Ten Things I’ve Learned About Self-Publishing

It’s only been a few days since I introduced my Welsh coalmining disaster story duplex Aberfan and Senghenydd to the world, but already the lessons have been coming thick and fast. Here are ten of them:


  1. It’s easy. It really is. I can see why it becomes so addictive. No covering letters, no synopsis, no interminable wait for a reply to your submission. And no wondering if the small press that’s accepted your work will go under, leaving you unpaid and your friends and fans ripped off. But there’s a touch of the Admiral Ackbar’s about this too: I’ve seen writers elsewhere saying things like: “On the last chapter now, book goes on sale tomorrow!” I can’t agree with that: self-publishing should be an option; it should not be a short cut. And being easy to publish doesn’t mean it’s easy to sell …


  1. You don’t need to spend. Which is not to say you mustn’t spend, or you shouldn’t spend. Formatting services, editorial consultation and quality cover art can all enhance your product, and I know a lot of trustworthy and talented people offering them. But I didn’t need it on this occasion: the short stories had been workshopped and redrafted until I got them how I wanted. I had a beautiful picture of the Senghenydd Memorial which I’d taken myself, capturing the only blue sky of the day, and with the flowers marking the anniversary of the disaster freshly placed. And I got lucky with the formatting, as the contents of the Word doc transferred seamlessly over.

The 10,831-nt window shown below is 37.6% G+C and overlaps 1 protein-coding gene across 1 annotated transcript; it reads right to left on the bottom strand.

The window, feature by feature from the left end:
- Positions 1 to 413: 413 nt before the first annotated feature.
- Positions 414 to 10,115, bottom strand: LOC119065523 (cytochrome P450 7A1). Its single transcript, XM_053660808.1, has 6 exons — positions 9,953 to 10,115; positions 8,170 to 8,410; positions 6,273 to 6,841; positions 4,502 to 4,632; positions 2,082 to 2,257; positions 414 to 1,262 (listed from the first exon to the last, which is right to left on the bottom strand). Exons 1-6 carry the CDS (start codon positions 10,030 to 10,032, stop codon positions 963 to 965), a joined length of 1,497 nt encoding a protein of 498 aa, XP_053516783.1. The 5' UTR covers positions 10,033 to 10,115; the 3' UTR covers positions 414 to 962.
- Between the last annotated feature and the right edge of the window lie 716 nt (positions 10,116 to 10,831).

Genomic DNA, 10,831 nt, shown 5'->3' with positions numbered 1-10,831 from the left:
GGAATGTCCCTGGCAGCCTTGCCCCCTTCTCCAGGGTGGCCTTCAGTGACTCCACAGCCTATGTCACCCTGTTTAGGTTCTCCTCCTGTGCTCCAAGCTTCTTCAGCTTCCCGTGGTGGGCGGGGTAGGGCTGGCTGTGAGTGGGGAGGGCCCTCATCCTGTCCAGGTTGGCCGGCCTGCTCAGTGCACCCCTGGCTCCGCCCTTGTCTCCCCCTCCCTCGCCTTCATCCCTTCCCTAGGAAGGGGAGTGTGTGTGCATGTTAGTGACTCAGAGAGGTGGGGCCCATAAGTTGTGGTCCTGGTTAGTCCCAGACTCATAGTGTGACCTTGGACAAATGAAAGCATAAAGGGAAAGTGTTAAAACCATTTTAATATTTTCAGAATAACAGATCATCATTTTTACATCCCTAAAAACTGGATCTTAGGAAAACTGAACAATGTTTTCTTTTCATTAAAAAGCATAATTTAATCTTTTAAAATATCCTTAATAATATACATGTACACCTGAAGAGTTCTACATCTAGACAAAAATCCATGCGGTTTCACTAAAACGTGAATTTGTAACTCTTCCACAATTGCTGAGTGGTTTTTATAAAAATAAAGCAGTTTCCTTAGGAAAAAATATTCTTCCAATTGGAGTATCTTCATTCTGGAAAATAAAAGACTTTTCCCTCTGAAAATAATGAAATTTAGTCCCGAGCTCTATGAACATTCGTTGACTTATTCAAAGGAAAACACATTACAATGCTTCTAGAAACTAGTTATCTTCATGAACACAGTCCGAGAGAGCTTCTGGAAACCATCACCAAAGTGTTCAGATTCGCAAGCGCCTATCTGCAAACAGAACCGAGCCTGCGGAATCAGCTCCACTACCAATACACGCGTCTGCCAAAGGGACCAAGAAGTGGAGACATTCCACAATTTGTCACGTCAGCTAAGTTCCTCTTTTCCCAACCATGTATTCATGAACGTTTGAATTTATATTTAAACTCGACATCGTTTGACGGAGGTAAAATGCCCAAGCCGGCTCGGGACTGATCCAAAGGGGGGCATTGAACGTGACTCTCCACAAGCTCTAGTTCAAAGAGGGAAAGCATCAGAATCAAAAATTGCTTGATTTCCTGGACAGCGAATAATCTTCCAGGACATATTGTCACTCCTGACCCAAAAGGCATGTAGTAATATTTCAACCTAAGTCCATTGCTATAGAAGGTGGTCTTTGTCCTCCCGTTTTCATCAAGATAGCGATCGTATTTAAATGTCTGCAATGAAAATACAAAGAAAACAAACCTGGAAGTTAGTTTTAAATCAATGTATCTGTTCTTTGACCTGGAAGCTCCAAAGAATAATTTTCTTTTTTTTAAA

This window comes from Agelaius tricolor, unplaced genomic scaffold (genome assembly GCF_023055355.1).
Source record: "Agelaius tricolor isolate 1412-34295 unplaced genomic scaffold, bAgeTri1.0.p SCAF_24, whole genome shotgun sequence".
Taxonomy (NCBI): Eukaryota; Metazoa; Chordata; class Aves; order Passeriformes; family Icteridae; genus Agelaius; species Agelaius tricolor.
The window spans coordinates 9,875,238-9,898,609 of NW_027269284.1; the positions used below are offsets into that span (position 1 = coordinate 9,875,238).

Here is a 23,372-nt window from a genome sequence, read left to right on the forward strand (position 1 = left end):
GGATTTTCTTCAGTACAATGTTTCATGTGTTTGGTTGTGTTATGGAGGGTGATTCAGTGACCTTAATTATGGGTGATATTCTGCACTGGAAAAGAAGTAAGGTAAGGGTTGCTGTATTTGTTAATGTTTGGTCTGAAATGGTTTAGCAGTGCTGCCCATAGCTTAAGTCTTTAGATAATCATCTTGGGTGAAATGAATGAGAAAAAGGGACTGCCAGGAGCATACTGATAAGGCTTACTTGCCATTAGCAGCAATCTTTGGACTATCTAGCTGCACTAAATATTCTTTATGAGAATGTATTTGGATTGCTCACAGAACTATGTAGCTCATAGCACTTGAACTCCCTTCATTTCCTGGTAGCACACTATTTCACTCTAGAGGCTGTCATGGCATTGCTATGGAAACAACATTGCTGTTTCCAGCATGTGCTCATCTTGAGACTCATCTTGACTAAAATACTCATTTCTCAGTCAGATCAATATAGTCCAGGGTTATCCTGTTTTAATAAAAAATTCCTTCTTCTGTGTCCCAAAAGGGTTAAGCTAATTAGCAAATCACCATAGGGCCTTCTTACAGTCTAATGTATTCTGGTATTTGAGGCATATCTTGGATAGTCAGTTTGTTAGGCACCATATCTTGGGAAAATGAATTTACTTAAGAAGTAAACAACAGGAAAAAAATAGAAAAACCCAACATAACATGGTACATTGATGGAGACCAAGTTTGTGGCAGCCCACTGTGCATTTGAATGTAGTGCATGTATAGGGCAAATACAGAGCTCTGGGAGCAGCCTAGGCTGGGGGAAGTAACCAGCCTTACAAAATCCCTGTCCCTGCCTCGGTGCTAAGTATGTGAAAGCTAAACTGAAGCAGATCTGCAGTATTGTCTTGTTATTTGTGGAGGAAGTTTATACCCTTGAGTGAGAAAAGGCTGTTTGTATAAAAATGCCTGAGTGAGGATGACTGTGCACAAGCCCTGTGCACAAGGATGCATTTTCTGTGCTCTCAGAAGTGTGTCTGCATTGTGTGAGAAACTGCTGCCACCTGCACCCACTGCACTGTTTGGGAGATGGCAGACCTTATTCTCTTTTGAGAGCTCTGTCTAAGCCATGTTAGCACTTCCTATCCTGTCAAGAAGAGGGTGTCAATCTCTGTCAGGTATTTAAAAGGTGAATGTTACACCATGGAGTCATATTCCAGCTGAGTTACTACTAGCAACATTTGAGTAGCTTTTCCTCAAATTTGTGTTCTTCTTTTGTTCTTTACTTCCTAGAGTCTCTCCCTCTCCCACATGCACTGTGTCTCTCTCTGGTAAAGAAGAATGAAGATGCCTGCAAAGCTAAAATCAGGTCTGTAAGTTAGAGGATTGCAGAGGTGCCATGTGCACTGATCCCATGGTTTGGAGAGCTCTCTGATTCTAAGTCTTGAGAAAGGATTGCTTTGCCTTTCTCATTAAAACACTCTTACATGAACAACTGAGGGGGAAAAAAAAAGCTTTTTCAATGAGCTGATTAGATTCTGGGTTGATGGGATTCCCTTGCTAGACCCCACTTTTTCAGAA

1. Self-promotion is a soul-destroying task. Especially for an introvert like myself. By the third post on my own Facebook page I was getting sick of it, and after a few posts on various groups I found myself apologising for being there, and telling people where they could read the stories for free without buying the book. Nevertheless …


  1. Facebook groups that aren’t set up for advertising might not welcome self-promo. Even if the product is precisely what they’re interested in. I joined a group commemorating the Aberfan disaster and posted a link, not even to the Amazon page, but to this blog, where they would have the option of clicking the Amazon link or going back a few pages to where the story is posted on this site. Instead, the group admin chose option three, kicking me out of the group and blocking me from accessing it again.


  1. Conversely, Facebook groups that are set up for advertising will never generate any sales. Because everyone’s there for the same reason: they log on, post their link, and go away again. They won’t look at my book, let alone buy it. Why would they? I never looked at theirs.




  1. Not all likers are buyers. I got a much a warmer welcome on the Senghenydd page, where the group members rushed in their droves to give my link the thumbs up. But according to my sales figures, no more than two or three of them could have bought it. Of course, I knew this already: if everyone who’d liked my debut novel announcement and offered congratulations had actually bought the book, I’d be a full-time author by now. Likewise, if I’d bought every book I’d clicked Like on, I’d be bankrupt.